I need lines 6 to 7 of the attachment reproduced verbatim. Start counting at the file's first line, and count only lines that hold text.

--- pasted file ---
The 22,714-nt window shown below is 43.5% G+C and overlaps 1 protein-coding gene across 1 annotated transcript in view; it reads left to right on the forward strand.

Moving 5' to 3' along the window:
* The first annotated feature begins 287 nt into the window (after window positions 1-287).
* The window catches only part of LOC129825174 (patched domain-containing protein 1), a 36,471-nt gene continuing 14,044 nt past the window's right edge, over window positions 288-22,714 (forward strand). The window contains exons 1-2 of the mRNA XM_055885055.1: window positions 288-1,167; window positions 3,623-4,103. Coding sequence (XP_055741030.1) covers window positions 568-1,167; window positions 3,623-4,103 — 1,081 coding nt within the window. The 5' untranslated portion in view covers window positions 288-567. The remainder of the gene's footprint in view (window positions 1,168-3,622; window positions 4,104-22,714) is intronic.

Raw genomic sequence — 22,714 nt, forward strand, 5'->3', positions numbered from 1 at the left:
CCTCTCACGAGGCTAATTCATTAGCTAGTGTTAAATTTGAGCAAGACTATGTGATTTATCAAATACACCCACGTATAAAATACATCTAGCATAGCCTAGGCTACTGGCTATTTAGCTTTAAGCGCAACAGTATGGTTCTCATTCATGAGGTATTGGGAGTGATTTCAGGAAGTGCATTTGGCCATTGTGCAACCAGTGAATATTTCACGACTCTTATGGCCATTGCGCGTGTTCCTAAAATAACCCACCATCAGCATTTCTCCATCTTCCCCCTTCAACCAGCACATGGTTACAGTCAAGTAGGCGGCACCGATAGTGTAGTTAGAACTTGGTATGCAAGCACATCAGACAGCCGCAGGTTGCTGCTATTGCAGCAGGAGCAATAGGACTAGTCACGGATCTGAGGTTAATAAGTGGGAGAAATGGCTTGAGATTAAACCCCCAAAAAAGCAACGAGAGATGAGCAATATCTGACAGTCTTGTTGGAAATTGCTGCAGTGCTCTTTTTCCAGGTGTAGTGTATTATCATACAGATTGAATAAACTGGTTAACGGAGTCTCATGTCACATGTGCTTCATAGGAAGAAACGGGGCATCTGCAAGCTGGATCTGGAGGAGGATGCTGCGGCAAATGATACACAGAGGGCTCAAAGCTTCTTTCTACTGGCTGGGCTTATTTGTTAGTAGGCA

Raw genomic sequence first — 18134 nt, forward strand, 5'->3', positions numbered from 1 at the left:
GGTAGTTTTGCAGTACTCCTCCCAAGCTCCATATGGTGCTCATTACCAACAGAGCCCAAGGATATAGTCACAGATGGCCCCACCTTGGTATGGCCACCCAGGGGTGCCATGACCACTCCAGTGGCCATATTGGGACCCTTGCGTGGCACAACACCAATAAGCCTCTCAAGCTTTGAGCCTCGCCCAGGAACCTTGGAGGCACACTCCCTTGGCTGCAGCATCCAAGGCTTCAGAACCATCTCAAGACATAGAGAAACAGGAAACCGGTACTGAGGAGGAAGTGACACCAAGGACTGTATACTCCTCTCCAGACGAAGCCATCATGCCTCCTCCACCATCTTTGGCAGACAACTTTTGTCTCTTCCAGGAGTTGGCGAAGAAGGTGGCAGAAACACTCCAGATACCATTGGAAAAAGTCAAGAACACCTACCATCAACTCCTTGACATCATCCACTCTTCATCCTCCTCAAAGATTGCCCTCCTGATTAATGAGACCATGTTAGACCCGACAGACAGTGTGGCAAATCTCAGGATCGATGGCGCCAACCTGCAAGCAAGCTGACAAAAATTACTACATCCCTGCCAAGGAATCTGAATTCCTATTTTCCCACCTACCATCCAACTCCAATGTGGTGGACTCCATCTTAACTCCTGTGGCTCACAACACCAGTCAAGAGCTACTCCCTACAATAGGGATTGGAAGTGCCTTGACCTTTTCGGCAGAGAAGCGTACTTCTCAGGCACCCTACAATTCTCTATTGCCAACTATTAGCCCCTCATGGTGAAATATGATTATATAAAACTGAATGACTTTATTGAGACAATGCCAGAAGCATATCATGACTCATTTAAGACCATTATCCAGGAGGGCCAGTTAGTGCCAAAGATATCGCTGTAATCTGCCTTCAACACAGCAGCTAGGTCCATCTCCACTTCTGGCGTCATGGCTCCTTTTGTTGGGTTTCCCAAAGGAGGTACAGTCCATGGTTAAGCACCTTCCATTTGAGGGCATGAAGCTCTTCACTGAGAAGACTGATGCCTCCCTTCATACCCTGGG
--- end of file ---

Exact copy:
CCTCTCACGAGGCTAATTCATTAGCTAGTGTTAAATTTGAGCAAGACTATGTGATTTATCAAATACACCCACGTATAAAATACATCTAGCATAGCCTAGGCTACTGGCTATTTAGCTTTAAGCGCAACAGTATGGTTCTCATTCATGAGGTATTGGGAGTGATTTCAGGAAGTGCATTTGGCCATTGTGCAACCAGTGAATATTTCACGACTCTTATGGCCATTGCGCGTGTTCCTAAAATAACCCACCATCAGCATTTCTCCATCTTCCCCCTTCAACCAGCACATGGTTACAGTCAAGTAGGCGGCACCGATAGTGTAGTTAGAACTTGGTATGCAAGCACATCAGACAGCCGCAGGTTGCTGCTATTGCAGCAGGAGCAATAGGACTAGTCACGGATCTGAGGTTAATAAGTGGGAGAAATGGCTTGAGATTAAACCCCCAAAAAAGCAACGAGAGATGAGCAATATCTGACAGTCTTGTTGGAAATTGCTGCAGTGCTCTTTTTCCAGGTGTAGTGTATTATCATACAGATTGAATAAACTGGTTAACGGAGTCTCATGTCACATGTGCTTCATAGGAAGAAACGGGGCATCTGCAAGCTGGATCTGGAGGAGGATGCTGCGGCAAATGATACACAGAGGGCTCAAAGCTTCTTTCTACTGGCTGGGCTTATTTGTTAGTAGGCA

Raw genomic sequence first — 18134 nt, forward strand, 5'->3', positions numbered from 1 at the left: